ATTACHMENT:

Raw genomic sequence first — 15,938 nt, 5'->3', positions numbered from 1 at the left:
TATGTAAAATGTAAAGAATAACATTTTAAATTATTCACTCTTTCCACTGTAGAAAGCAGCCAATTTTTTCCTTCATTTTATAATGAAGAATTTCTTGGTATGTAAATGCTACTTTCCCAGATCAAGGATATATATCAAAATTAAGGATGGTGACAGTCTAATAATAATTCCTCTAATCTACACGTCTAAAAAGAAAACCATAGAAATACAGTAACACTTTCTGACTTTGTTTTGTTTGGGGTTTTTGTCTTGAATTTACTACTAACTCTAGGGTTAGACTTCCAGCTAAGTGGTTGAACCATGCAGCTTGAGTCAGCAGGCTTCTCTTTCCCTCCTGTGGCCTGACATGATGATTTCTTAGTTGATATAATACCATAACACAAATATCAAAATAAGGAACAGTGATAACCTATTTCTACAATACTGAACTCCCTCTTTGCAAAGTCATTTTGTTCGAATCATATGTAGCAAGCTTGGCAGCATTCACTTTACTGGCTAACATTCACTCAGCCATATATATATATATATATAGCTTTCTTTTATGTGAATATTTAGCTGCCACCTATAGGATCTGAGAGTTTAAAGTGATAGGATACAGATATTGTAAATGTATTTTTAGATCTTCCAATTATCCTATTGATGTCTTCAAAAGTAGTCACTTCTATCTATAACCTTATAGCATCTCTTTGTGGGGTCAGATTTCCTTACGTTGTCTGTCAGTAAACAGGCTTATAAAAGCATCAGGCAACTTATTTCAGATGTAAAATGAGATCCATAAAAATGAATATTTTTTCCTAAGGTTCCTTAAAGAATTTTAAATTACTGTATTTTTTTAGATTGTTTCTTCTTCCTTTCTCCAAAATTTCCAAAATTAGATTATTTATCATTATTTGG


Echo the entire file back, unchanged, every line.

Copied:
Raw genomic sequence first — 15,938 nt, 5'->3', positions numbered from 1 at the left:
TATGTAAAATGTAAAGAATAACATTTTAAATTATTCACTCTTTCCACTGTAGAAAGCAGCCAATTTTTTCCTTCATTTTATAATGAAGAATTTCTTGGTATGTAAATGCTACTTTCCCAGATCAAGGATATATATCAAAATTAAGGATGGTGACAGTCTAATAATAATTCCTCTAATCTACACGTCTAAAAAGAAAACCATAGAAATACAGTAACACTTTCTGACTTTGTTTTGTTTGGGGTTTTTGTCTTGAATTTACTACTAACTCTAGGGTTAGACTTCCAGCTAAGTGGTTGAACCATGCAGCTTGAGTCAGCAGGCTTCTCTTTCCCTCCTGTGGCCTGACATGATGATTTCTTAGTTGATATAATACCATAACACAAATATCAAAATAAGGAACAGTGATAACCTATTTCTACAATACTGAACTCCCTCTTTGCAAAGTCATTTTGTTCGAATCATATGTAGCAAGCTTGGCAGCATTCACTTTACTGGCTAACATTCACTCAGCCATATATATATATATATATAGCTTTCTTTTATGTGAATATTTAGCTGCCACCTATAGGATCTGAGAGTTTAAAGTGATAGGATACAGATATTGTAAATGTATTTTTAGATCTTCCAATTATCCTATTGATGTCTTCAAAAGTAGTCACTTCTATCTATAACCTTATAGCATCTCTTTGTGGGGTCAGATTTCCTTACGTTGTCTGTCAGTAAACAGGCTTATAAAAGCATCAGGCAACTTATTTCAGATGTAAAATGAGATCCATAAAAATGAATATTTTTTCCTAAGGTTCCTTAAAGAATTTTAAATTACTGTATTTTTTTAGATTGTTTCTTCTTCCTTTCTCCAAAATTTCCAAAATTAGATTATTTATCATTATTTGG